10. This has been the practice of the EPO, approved in decisions of the Boards of Appeal, since at least the decision in J 25/88 (OJ EPO 1989, 486, see Reasons paragraphs 5 and 6) which, although not concerned with divisionals as such, confirmed that original designations exist until not paid for. The contrary view expressed in J 22/95, namely that non- payment retrospectively caused a designation to be deemed never to have existed, was disapproved by the Enlarged Board in G 4/98 (see in particular Reasons, section 5, last paragraph which refers specifically to the question of designations in divisional applications).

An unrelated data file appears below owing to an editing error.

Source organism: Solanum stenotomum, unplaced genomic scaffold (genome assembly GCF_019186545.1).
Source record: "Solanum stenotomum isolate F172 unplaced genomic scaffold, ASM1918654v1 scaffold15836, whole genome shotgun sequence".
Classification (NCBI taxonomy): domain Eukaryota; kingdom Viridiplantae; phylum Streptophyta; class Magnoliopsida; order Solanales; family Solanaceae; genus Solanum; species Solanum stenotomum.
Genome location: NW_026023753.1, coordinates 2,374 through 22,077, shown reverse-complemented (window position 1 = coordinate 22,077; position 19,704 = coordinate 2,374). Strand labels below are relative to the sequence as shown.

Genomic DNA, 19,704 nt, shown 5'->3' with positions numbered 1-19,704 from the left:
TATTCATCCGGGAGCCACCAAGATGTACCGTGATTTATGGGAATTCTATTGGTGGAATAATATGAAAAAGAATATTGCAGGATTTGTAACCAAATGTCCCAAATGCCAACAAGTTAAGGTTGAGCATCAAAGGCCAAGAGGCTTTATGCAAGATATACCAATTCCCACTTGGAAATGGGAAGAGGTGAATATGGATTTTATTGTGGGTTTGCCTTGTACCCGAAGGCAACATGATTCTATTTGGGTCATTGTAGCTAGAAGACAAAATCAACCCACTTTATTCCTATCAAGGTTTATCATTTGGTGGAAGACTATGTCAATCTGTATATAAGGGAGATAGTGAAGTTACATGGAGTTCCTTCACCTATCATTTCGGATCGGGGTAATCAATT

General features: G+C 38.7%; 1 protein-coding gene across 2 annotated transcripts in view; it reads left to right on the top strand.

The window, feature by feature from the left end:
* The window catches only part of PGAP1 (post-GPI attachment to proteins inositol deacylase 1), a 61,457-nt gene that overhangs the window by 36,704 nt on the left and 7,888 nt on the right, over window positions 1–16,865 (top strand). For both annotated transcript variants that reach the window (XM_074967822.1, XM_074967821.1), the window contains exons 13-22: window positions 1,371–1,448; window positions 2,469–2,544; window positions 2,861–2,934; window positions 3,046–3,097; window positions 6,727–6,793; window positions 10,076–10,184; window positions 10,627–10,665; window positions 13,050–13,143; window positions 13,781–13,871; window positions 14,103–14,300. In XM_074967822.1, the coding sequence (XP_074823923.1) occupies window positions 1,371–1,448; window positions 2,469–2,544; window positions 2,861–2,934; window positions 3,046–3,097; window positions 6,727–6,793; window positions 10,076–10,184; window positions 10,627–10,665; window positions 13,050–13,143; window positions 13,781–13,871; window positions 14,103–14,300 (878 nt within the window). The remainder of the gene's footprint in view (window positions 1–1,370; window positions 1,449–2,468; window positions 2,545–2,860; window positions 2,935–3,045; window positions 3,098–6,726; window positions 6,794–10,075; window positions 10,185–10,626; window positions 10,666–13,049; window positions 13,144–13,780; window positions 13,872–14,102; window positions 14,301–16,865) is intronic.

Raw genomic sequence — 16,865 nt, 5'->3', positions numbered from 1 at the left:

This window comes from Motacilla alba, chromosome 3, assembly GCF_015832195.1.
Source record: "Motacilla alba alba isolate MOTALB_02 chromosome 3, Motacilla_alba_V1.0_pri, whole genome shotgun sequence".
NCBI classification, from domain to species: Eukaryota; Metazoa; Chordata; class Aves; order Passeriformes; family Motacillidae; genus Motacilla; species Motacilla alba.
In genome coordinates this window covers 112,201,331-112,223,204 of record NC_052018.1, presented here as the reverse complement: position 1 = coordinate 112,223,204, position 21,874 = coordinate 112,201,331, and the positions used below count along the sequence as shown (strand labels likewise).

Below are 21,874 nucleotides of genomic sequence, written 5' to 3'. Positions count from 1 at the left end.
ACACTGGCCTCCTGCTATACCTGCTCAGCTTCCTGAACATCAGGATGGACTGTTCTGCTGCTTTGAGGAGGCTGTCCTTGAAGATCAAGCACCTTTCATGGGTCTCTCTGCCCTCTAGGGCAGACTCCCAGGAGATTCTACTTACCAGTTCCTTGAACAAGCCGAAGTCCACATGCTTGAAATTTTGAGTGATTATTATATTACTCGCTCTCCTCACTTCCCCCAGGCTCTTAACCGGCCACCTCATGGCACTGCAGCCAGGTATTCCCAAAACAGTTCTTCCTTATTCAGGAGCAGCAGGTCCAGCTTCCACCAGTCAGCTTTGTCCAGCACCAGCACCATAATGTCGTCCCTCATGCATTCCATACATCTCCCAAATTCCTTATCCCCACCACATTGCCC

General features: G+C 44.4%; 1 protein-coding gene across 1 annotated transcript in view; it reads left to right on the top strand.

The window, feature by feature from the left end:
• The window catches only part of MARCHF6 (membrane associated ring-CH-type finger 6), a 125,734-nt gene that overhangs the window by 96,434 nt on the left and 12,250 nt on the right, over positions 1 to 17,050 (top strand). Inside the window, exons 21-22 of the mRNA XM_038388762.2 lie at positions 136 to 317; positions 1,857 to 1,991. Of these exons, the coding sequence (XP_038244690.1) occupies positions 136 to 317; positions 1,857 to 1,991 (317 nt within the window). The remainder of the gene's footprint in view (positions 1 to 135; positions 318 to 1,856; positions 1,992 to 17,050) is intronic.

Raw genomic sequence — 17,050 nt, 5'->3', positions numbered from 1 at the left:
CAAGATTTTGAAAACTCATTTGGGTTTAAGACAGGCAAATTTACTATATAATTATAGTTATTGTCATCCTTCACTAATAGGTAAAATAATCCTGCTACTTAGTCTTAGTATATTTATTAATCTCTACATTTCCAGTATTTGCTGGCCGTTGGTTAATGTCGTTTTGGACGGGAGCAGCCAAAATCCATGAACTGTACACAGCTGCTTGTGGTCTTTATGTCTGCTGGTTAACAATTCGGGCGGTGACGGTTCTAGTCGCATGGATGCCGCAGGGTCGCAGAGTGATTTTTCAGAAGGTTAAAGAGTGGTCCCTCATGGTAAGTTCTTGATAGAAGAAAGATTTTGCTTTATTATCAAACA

11. The appellant's argument is almost the exact opposite of the view taken in J 22/95. Whereas on that view an unpaid designation would be deemed never to have existed at all, in the appellant's view an unpaid designation, although of no effect in the parent application, would have some form of after-life, or half-life, during which it would remain available for use in a divisional. Such unpaid designations would be banished for an unspecified period to some juridical equivalent of purgatory, either to be rescued by use in a subsequent divisional or to be finally extinguished if not. This is utterly inconsistent with the provisions of the EPC considered in paragraphs 5 to 10 above.